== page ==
Since 2014 we have received two Department for International Development grants to provide training in a number of areas, including infection prevention control and Ebola community awareness. To date we have trained over 500 community members and health care workers, using innovative educational tools and technology to improve resilience against further outbreaks of viral haemorrhagic fever.


In 2012/13 THET was approached by the Minister of Health in Ethiopia and asked for assistance from medical schools and universities in developing twelve new medical schools across Ethiopia.
in Western Ethiopia and assisted with problem based learning approaches, public health of the New Innovative Medical Curriculum and developing staff research skills in a new university.
Reciprocal student and staff visits are ongoing.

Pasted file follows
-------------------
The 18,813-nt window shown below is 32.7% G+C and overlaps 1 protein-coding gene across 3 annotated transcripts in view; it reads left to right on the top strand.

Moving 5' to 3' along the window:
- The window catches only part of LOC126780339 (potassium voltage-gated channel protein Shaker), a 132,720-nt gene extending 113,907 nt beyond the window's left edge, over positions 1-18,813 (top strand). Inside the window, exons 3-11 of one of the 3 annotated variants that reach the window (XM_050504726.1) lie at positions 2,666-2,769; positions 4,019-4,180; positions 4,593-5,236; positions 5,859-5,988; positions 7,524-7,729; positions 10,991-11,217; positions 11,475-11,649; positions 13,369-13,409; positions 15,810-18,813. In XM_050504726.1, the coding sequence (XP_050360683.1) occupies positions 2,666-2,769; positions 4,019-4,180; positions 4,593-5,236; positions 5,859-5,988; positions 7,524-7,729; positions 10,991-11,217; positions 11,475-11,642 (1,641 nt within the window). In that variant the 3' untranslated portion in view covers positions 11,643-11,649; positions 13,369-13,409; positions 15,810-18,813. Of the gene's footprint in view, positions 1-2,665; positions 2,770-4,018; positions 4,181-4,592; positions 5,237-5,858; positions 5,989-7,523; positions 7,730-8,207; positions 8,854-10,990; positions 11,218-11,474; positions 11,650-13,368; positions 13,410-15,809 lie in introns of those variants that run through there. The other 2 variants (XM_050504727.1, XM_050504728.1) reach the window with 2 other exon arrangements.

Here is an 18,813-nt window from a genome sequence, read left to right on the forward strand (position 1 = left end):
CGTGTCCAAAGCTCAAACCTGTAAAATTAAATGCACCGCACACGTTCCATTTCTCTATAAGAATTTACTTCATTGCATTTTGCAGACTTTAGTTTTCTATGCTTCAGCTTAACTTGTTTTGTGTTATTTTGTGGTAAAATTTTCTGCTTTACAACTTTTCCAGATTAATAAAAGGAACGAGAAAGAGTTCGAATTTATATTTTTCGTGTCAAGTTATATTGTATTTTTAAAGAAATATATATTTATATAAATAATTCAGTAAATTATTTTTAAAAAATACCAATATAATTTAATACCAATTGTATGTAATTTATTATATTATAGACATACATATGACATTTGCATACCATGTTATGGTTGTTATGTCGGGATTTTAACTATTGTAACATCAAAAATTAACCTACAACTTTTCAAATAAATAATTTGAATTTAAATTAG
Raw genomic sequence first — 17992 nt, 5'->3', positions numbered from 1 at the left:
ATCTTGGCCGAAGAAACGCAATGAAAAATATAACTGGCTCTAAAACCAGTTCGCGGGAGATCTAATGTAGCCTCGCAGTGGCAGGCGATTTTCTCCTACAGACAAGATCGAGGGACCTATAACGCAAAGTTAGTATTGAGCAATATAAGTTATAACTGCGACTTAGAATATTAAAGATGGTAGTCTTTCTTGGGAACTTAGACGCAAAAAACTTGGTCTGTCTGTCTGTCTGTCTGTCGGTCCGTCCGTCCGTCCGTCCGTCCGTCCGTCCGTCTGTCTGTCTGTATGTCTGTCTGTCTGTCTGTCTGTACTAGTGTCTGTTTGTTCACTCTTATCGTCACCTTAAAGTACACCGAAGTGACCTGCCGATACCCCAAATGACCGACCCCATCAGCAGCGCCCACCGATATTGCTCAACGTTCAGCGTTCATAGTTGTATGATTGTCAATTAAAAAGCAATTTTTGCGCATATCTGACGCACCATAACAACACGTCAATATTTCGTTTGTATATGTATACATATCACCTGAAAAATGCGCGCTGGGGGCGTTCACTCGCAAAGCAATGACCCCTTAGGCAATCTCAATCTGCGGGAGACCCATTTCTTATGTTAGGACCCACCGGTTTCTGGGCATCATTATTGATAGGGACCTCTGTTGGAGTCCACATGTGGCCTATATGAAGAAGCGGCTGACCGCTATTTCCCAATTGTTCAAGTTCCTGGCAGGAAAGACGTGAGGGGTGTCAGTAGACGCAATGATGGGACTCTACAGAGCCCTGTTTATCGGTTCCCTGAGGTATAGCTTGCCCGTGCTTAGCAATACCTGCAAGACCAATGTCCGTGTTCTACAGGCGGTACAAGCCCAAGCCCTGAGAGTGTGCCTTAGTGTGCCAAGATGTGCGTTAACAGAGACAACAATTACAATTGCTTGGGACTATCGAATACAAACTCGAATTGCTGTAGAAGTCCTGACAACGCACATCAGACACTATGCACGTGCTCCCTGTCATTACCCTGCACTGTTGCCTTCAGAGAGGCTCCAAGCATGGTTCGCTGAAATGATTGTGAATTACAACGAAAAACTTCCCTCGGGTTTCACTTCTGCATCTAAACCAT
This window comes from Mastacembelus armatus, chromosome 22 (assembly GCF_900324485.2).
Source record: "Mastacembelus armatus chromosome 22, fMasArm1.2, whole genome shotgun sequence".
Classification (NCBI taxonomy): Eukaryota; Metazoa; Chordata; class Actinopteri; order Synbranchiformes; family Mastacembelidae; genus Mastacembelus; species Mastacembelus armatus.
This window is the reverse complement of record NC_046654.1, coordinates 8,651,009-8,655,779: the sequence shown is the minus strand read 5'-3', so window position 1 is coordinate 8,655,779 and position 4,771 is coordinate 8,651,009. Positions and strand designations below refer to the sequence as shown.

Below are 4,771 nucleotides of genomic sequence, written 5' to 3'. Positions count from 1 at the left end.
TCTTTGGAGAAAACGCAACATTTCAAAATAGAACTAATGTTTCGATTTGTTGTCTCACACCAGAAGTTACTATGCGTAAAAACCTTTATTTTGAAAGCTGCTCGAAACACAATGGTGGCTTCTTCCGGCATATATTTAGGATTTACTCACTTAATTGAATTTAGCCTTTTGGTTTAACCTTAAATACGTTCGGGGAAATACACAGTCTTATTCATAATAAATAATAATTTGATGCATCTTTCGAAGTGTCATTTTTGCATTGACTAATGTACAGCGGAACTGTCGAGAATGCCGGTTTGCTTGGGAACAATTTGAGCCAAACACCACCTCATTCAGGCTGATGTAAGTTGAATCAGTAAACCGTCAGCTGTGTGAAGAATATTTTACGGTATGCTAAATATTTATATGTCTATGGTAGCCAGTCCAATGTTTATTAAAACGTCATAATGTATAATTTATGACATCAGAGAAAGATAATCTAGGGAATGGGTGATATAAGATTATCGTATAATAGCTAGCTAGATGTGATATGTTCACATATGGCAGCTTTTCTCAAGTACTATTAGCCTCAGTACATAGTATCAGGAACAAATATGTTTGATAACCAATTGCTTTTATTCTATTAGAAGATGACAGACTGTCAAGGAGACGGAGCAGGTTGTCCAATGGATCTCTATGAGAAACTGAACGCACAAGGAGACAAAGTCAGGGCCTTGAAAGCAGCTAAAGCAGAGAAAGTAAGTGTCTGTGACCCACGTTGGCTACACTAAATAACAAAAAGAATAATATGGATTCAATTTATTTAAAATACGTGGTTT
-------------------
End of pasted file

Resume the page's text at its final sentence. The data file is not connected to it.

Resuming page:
Thames Valley and Wessex ‘Improving Global Health’ fellow scheme.

For the last 4 years The SW GHC has had links with the scheme, with places on the MSc Global Health module being funded by this scheme The IGH Programme recruits NHS employees from across England, from clinical or non-clinical backgrounds, with an interest in developing their leadership skills in a challenging resource-poor environment. Some of these fellows have gone on to work on and develop these partnerships.

Moving forward

The GHC is currently involved in the development of a transnational partnership between the University of Plymouth and the , at the University of Peradeniya in Sri Lanka.
Similar links have also been made with in Nepal, where a programme of training and educational exchanges with the University of Plymouth is to commence in 2023.